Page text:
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Electronic Marking of Examinations Pete Thomas Open University

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1 Electronic Marking of Examinations Pete Thomas Open University

2 The Context 1.Distance education – Open University, UK 2.On-line study 3.Improving assessment 4.Enhancing the student experience 5.Computing

3 Distance Education: OU Style Open University (HQ) Marker Exam Centre Exam Centre Exam Centre Exam Centre Exam Centre Typical Computing course has 2 – 4 thousand students

4 Motivation The gap between the environment in which students learn and how they are assessed is widening … there is a radical discontinuity in their educational experience. Race et al. (1999)

5 Electronic Assessment Project Aims for Examinations To put the whole examination process on-line. To design an appropriate exam paper. To define the client and server functions. To investigate invigilation issues. To provide automatic marking of free text. To provide useful feedback on answers. To provide induction to the process. To provide support for examiners.

6 Marking Exam Scripts The objects in the examination system: –Questions and sub-questions –Specimen (sample) solutions –Mark schemes –Rubrics (rules) –Student answers Marking consists of –Comparing an answer with a specimen solution and assigning a mark –Applying the rubric

7 Issues Problems with questions –Incomplete, erroneous or inconsistent data –Asking for an inappropriate conclusion –Ambiguity Checking used to remove defects Errors come to light: –When candidates read the question –When examiners attempt to grade answers

8 Issues Problems with answers –Understanding the question –Poorly expressed ideas –Lack of knowledge –Poor language skills (spelling) –Use of abbreviations of own devising –Lack of typing skills Actions to address the problems –Standardization between markers

9 Issues Problems with specimen solutions –Do not match the question (as perceived by candidates) –Numerous acceptable alternatives –Incomplete –Incorrect Actions to address problems –Expect markers to use professional judgement –Standardization between markers

10 Issues Problems with mark schemes –Incorrect –Inappropriate for the question as perceived by candidates –Inappropriate for the difficulty of the question Actions to address problems –Revise in the light of experience –Standardization between markers

11 Electronic Marking A specimen solution can consist of more than one solution. Each solution can have a different mark. A solution can be split into parts with each part having its own marks. In general, an electronic solution can be composed of a set of alternatives and each alternative is composed of parts.

12 Solution Representation Suppose that the solution to a (trivial) question consists of the following three phrases: range memory locations, bounds registers, address outside range exception AND (3, 6.0) bounds registersrange memory locationsaddress outside range exception storage protection keys bounds registers OR (2, 1, 3.0) Synonyms? Thesaurus

13 First Experiment 20 student scripts from a conventional written exam 3 independent human markers Question 712 (a)12 (b)12 (c)12 (d)12 TotalOver all Marks allocated Marker averages Tool averages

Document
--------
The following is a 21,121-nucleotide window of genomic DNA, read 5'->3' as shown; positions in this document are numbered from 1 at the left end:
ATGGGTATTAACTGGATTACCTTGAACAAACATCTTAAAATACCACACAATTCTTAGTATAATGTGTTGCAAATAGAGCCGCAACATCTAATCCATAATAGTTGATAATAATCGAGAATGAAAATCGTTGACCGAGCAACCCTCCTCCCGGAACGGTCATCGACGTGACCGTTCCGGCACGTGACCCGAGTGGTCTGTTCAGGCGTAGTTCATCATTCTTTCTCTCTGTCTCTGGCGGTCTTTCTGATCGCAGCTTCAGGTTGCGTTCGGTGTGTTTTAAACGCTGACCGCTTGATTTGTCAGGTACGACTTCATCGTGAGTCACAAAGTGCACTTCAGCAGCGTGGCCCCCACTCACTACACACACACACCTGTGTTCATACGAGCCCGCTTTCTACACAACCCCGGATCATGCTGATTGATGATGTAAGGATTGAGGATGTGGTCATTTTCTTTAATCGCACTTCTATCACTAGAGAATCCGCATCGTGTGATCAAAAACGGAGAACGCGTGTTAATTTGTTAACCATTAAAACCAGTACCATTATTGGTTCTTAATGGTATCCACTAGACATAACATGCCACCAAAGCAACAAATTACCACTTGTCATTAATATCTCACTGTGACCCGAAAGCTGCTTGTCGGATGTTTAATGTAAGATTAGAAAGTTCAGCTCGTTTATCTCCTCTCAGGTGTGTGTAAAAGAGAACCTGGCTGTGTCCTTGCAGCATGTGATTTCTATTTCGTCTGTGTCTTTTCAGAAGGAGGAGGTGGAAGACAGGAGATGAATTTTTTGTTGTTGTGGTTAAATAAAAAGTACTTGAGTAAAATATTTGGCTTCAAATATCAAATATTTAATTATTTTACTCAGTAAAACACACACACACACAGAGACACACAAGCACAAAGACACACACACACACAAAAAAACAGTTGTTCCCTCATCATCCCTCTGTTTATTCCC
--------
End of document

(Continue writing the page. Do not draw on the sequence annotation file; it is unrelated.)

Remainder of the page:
14 Second Experiment Electronic mock examination (3 hours) Full exam scripts (10 Part 1 and 3 Part 2 questions) 11 students 3 independent human markers Automatic ScoreMarkers mean score Mean St.Dev Automatic score is lower and there is a smaller standard deviation

15 Deficiencies DescriptionNumber Number of significant spelling errors in answers8 Number of deficient solution trees (out of 39)15 Number of thesaurus deficiencies (synonyms)12 Number of deficient specimen solutions2 Number of lexical deficiencies (abbreviations)1 Number of language parsing errors (software errors)2 Number of deficient questions2

16 Deficiency Reduction Examined one script taken at random and corrected/amended the solution trees and the thesaurus. Repeated the process with 3 more scripts. Automatic MarkerHuman Marker Mean Mean

17 Comparison

18 Correlations Pearson correlationPart 1Part 2Total Tutor 1 & Tutor Tutor 1 & Tutor Tutor 2 & Tutor All tutors & electronic

19 Examiner Support

20 Thesaurus maintenance

21 Exam Building System

22 Further Experiments

23 Revised algorithm

24 Marking Diagrams (April 03) What features should a drawing tool provide? How familiar should students be with the tool prior to the examination? How should the tool be provided to students in order to be used under examination conditions? How should a diagram be represented for transmission to the server? How should a diagram be represented for grading purposes? How to grade a diagram?

25 Exam Question Use the drawing tool to draw a diagram that illustrates how the data hazard inherent in the execution of the pair of instructions ADD R2, R3, R1 SUB R1, R5, R4 by a 4-stage pipeline, can be overcome.

26 Specimen Solution & Drawing Tool

27 Associations & Constraint Multiset Grammars Association Link, Weight where ( exists Box1 Box2 attached (Link.start, Box1.area) & attached (Link.end, Box2.area) ) { Association.from = Box1 & = Box2 & Association.text = Link.text & Association.weight = Weight }

28 CMG for a pipeline Pipeline Association1, Association2, Association3 where ( = Association2.from & = Association3.from & Association1.from.text.string = fetch ADD & Association2.from.text.string = decode & Association3.from.text.string = execute & = write R1 & ) { Pipeline.assoc1 = Association1 & Pipeline.assoc2 = Association2 & Pipeline.assoc3 = Association3 & }

29 Initial Experiment StudentHuman Markers (average) Diagram Marking Tool Mean St. Dev

30 Thank You

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